He said it also requested that the loan tenure for the residential property loans to be increased from 20 to 25 years and the loan tenure for new motor vehicles loans to be increased from 60 months to 72 months.

Mphetlhe indicated that the Bank’s request has been duly forwarded to the Directorate of Public Service Management for consideration, since GEMVAS and LAMVAS is a Condition of Service Scheme. He saidthe Bank did also inform the Ministry that if the matter is not resolved by the 6th June, 2022, they would cease receipt of new GEMVAS and LAMVAS loan applications.

“A follow up virtual meeting was held to discuss their resolution and SCB did confirm that they will not be accepting any new loans from GEMVAS and LAMVAS. The decision includes top-up advances,” said Mphetlhe. He advised civil servants to consider applying for loans from other banks.

In a letter addressed to the Ministry, SCBB Chief Executive Officer Mpho Masupe informed theministry that, “Reference is made to your letter dated 18th March 2022 wherein the Ministry had indicated that feedback to our proposal on the above subject is being sought.”

In thesame letter dated 10 May 2022, Masupe stated that the Bank was requesting for an update on the Ministry’s engagements with the relevant stakeholder (Directorate of Public Service Management) and provide an indicative timeline for conclusion.

He said the “SCBB informs the Ministry of its intention to cease issuance of new loans to applicants from 6th June 2022 in absence of any feedback on the matter and closure of the discussions between the two parties.”  Previously, Masupe had also had requested the Ministry to consider a review of clause 3 of the agreement which speaks to the interest rate charged on the facilities.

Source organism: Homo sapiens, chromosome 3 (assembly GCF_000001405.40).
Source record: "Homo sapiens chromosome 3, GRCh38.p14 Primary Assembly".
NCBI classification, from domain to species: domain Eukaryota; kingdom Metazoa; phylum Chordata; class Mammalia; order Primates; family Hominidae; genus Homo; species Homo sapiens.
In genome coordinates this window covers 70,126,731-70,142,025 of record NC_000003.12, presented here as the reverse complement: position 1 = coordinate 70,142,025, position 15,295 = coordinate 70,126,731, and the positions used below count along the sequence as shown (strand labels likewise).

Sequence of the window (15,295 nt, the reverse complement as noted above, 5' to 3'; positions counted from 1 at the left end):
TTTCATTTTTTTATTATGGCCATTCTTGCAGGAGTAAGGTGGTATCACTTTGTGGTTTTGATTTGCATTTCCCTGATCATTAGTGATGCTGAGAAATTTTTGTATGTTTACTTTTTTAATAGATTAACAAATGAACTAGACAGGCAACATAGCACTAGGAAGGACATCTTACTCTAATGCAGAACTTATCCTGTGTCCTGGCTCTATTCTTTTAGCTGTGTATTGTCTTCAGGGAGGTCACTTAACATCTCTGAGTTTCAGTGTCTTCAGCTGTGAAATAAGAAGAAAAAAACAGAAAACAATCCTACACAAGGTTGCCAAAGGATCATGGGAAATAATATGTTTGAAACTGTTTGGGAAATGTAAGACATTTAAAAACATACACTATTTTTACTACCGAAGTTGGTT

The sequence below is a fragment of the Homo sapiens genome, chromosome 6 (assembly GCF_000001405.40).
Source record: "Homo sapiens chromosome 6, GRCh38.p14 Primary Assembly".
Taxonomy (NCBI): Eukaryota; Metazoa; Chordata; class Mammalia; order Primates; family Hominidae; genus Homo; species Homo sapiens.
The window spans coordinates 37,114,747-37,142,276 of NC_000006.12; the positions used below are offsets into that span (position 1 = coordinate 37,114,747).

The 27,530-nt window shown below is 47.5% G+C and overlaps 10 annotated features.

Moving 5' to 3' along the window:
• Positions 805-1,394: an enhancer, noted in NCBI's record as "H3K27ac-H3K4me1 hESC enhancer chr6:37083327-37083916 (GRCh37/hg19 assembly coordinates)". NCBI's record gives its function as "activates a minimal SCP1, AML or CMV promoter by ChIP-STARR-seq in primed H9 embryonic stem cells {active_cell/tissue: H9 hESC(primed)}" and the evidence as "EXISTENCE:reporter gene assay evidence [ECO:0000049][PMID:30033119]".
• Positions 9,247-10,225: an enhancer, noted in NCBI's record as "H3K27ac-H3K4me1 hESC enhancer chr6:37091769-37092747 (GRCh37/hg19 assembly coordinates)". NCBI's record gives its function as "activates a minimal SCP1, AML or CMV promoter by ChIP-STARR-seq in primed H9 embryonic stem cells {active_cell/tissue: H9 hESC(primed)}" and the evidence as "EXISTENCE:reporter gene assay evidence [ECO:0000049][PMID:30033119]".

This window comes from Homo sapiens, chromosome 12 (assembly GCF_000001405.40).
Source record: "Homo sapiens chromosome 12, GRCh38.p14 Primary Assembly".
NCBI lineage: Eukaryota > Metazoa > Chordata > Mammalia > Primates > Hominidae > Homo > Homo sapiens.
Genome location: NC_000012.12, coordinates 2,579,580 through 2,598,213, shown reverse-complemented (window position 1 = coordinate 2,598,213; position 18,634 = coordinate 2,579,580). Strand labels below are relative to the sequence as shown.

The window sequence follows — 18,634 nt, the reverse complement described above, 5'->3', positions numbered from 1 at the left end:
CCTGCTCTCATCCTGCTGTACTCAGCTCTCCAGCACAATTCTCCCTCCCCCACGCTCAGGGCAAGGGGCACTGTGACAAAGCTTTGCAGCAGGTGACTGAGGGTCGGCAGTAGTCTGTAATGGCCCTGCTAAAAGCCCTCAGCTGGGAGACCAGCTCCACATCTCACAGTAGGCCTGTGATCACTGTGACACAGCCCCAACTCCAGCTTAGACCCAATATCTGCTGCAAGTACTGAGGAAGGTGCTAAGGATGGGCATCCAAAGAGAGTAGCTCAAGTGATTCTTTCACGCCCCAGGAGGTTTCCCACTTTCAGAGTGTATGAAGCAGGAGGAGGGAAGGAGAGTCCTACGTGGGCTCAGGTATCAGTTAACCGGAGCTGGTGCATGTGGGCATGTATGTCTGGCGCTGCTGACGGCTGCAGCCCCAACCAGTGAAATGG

Masupe indicated in the letter dated 21 December 2021 that although all the Banks in the market had signed a similar agreement, subject to amendments that each may have requested. “We would like to suggest that our review be considered individually as opposed to being an industry position as we are cognisant of the requirements of section 25 of the Competition Act of 2018 which discourages fixing of pricing set for consumers,” he said.

He added that,“In this way,clients would still have the opportunity to shop around for more favourable pricing and the other Banks, may if they wish to, similarly, individually approach your office for a review of their pricing to the extent that they deem suitable for their respective organisations.”

Masupe also stated that: “On the issue of our request for the revision of the Interest Rate, we kindly request for an increase from the current rate of prime plus 0.5% to prime plus 2%, with no other increases during the loan period.” The Bank CEO said the rationale for the request to review pricing is due to the current construct of the GEMVAS scheme which is currently structured in a way that is resulting in the Bank making a loss.

“The greater part of the GEMVAS portfolio is the mortgage boo which constitutes 40% of the Bank’s total mortgage portfolio,” said Masupe. He saidthe losses that the Bank is incurring are as a result of the legacy pricing of prime plus 0% as the 1995 agreement which a slight increase in the August 2018 agreement to prime plus 0.5%.

“With this pricing, the GEMVAS portfolio has not been profitable to the Bank, causing distress and impeding its ability to continue to support government employees to buy houses and cars. The portfolio is currently priced at 5.25%,” he said.  Masupe said the performance of both the GEMVAS home loan and auto loan portfolios in terms of profitability have become unsustainable for the Bank.

Healso said, when the agreement was signed in August 2018, the prime lending rate was 6.75% which made the pricing in effect at the time sufficient from a profitable perspective. “It has since dropped by a total 1.5%. The funds that are loaned to customers are sourced at a high rate, which now leaves the Bank with marginal profits on the portfolio before factoring in other operational expenses associated with administration of the scheme and after sales care of the portfolio,” said the CEO.